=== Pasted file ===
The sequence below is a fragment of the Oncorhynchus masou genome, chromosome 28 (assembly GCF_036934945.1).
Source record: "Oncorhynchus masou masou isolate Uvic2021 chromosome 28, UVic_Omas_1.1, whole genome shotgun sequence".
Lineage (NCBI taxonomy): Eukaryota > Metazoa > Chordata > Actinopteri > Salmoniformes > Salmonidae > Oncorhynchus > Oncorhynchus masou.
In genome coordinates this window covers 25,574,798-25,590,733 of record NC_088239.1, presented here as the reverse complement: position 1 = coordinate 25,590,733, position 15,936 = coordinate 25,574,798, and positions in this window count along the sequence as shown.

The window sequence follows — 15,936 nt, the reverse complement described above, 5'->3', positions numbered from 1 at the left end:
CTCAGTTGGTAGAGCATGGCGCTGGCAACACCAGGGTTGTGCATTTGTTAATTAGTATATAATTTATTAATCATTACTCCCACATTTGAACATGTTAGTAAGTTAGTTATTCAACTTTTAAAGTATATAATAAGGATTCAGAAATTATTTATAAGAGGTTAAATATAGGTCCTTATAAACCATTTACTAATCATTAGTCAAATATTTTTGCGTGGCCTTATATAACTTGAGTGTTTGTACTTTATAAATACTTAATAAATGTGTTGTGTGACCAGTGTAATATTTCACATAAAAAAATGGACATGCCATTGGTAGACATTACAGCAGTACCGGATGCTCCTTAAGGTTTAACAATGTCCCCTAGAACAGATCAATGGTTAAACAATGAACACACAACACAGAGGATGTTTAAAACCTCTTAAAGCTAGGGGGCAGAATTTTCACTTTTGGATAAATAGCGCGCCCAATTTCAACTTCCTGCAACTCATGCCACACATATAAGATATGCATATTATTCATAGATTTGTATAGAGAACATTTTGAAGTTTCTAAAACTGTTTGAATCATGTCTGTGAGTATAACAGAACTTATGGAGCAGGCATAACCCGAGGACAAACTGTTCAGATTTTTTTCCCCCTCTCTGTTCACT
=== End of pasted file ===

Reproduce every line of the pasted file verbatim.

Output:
The sequence below is a fragment of the Oncorhynchus masou genome, chromosome 28 (assembly GCF_036934945.1).
Source record: "Oncorhynchus masou masou isolate Uvic2021 chromosome 28, UVic_Omas_1.1, whole genome shotgun sequence".
Lineage (NCBI taxonomy): Eukaryota > Metazoa > Chordata > Actinopteri > Salmoniformes > Salmonidae > Oncorhynchus > Oncorhynchus masou.
In genome coordinates this window covers 25,574,798-25,590,733 of record NC_088239.1, presented here as the reverse complement: position 1 = coordinate 25,590,733, position 15,936 = coordinate 25,574,798, and positions in this window count along the sequence as shown.

The window sequence follows — 15,936 nt, the reverse complement described above, 5'->3', positions numbered from 1 at the left end:
CTCAGTTGGTAGAGCATGGCGCTGGCAACACCAGGGTTGTGCATTTGTTAATTAGTATATAATTTATTAATCATTACTCCCACATTTGAACATGTTAGTAAGTTAGTTATTCAACTTTTAAAGTATATAATAAGGATTCAGAAATTATTTATAAGAGGTTAAATATAGGTCCTTATAAACCATTTACTAATCATTAGTCAAATATTTTTGCGTGGCCTTATATAACTTGAGTGTTTGTACTTTATAAATACTTAATAAATGTGTTGTGTGACCAGTGTAATATTTCACATAAAAAAATGGACATGCCATTGGTAGACATTACAGCAGTACCGGATGCTCCTTAAGGTTTAACAATGTCCCCTAGAACAGATCAATGGTTAAACAATGAACACACAACACAGAGGATGTTTAAAACCTCTTAAAGCTAGGGGGCAGAATTTTCACTTTTGGATAAATAGCGCGCCCAATTTCAACTTCCTGCAACTCATGCCACACATATAAGATATGCATATTATTCATAGATTTGTATAGAGAACATTTTGAAGTTTCTAAAACTGTTTGAATCATGTCTGTGAGTATAACAGAACTTATGGAGCAGGCATAACCCGAGGACAAACTGTTCAGATTTTTTTCCCCCTCTCTGTTCACT